Whitney: Everything has a role there. There are a lot of freelancers who like myself when after the death of George Floyd we were all getting contacted for work and almost to the point where we couldn’t really take it on. But we had no one to refer the research too so a lot of us also aren’t connected within each other so ideally it creates that kind of interconnected network as well of other black and brown professionals in the space too.

Jamin: Do you see what you started as really mirrored like women in research to some degree?

Whitney: I feel like I can’t speak to that adequately. I tend to work with blinders on if I’m being perfectly honest with you. I’m aware that other companies and agencies are doing things and ideally what will happen is we’ll find a way to all work with each other. I don’t see this as a competition. I see this as a slow change of a very old industry. But I will say that we are a bit more of the middle finger in this space. We don’t really care about the niceties that people are trying to purport to keep up. We want to just, we want to change things from the inside out and that is the angle that we’re coming from.

Jamin: Thank you for the clarity there. Really appreciate it. So when you think about, and this is how I- I’m a sales engineer human being. I don’t know why I’m like that. So I apologize. But whenever I view content I’m always thinking about how the, what is, what do the terms of trade look like. So if you frame that out and you have these various pillars to employ in companies how do you engage with companies? Or maybe another way of saying it is can you give me an example of, obviously not naming clients but a type of client that is, type of client and or job that is ideal for Insights in Color.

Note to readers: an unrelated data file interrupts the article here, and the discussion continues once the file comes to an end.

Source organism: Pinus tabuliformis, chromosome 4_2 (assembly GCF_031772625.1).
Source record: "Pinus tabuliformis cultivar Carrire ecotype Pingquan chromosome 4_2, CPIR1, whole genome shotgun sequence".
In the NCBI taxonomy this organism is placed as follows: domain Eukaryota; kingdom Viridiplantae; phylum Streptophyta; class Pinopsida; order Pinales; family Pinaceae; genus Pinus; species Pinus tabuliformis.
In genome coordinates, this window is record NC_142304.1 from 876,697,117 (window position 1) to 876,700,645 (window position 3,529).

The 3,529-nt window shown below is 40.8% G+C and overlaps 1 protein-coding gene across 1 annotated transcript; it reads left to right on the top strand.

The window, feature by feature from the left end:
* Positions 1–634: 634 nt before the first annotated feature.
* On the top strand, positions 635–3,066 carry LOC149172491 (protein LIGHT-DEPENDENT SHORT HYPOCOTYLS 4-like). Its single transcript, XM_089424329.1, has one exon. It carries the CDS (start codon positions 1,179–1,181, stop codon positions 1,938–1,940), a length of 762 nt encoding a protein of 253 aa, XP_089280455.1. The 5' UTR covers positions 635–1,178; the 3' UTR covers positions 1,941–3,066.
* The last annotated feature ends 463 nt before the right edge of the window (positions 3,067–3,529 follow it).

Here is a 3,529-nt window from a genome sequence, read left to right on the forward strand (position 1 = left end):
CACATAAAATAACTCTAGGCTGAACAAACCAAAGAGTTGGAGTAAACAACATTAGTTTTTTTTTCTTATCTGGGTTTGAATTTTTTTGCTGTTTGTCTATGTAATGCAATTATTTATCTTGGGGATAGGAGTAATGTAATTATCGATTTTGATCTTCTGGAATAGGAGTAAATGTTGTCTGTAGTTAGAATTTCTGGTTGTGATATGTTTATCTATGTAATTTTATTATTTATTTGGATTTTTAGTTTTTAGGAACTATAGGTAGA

Whitney: Sure, so we’ve been having lots of conversations with employer brands looking to get in on this space and to be honest because Insights in Color is still so new the ways in which we can be engaged are kind of endless at this point. The ways that we’ve been kind of building a foundation on right now is just because of the greatest need is with the job board function. We’re putting the job openings on our page and more importantly partnering with brands like Mimconnect who are really built on job board functioning for black and brown people and having them kind of take that, the onus of that work off of our hands in the long-term. I’ve had a conversation with a very well known client the other day who’s looking to post more roles on Insights in Color but who also is really moved by our mission and wants to get involved in different ways so there are going to be programming conversations for our community, talks about what it looks like to be a researcher in this space and what it entails to do that at that company. So it really, the sky is the limit on how these partnerships will evolve. I think that what we’re finding is that everyone wants to be helpful and get in on the ground floor somehow. The easiest way of course would be the job board function but ideally we’re hoping to build those partnerships out to provide some type of programming insights and to help bridge that gap of education and awareness to the future generation who don’t know that this space exists quite yet.